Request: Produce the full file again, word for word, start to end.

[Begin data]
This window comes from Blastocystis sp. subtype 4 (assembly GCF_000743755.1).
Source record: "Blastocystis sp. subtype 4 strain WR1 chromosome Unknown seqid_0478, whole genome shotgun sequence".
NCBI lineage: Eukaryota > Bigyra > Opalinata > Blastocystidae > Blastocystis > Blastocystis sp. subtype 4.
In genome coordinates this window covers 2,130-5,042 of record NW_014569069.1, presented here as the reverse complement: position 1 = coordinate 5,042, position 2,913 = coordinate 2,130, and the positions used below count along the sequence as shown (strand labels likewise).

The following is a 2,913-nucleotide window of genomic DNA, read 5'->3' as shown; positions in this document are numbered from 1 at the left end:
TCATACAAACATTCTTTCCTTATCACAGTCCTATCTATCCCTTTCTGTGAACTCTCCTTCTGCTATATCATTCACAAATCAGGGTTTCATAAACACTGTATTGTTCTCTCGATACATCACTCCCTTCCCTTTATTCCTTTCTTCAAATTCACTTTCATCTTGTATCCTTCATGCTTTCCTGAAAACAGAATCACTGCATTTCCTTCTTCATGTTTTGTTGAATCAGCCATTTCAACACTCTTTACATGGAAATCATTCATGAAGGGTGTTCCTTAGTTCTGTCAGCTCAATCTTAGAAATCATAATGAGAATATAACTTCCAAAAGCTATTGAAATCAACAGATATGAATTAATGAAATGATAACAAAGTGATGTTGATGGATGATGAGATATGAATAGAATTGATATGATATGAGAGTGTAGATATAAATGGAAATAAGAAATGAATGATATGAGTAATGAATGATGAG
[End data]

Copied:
This window comes from Blastocystis sp. subtype 4 (assembly GCF_000743755.1).
Source record: "Blastocystis sp. subtype 4 strain WR1 chromosome Unknown seqid_0478, whole genome shotgun sequence".
NCBI lineage: Eukaryota > Bigyra > Opalinata > Blastocystidae > Blastocystis > Blastocystis sp. subtype 4.
In genome coordinates this window covers 2,130-5,042 of record NW_014569069.1, presented here as the reverse complement: position 1 = coordinate 5,042, position 2,913 = coordinate 2,130, and the positions used below count along the sequence as shown (strand labels likewise).

The following is a 2,913-nucleotide window of genomic DNA, read 5'->3' as shown; positions in this document are numbered from 1 at the left end:
TCATACAAACATTCTTTCCTTATCACAGTCCTATCTATCCCTTTCTGTGAACTCTCCTTCTGCTATATCATTCACAAATCAGGGTTTCATAAACACTGTATTGTTCTCTCGATACATCACTCCCTTCCCTTTATTCCTTTCTTCAAATTCACTTTCATCTTGTATCCTTCATGCTTTCCTGAAAACAGAATCACTGCATTTCCTTCTTCATGTTTTGTTGAATCAGCCATTTCAACACTCTTTACATGGAAATCATTCATGAAGGGTGTTCCTTAGTTCTGTCAGCTCAATCTTAGAAATCATAATGAGAATATAACTTCCAAAAGCTATTGAAATCAACAGATATGAATTAATGAAATGATAACAAAGTGATGTTGATGGATGATGAGATATGAATAGAATTGATATGATATGAGAGTGTAGATATAAATGGAAATAAGAAATGAATGATATGAGTAATGAATGATGAG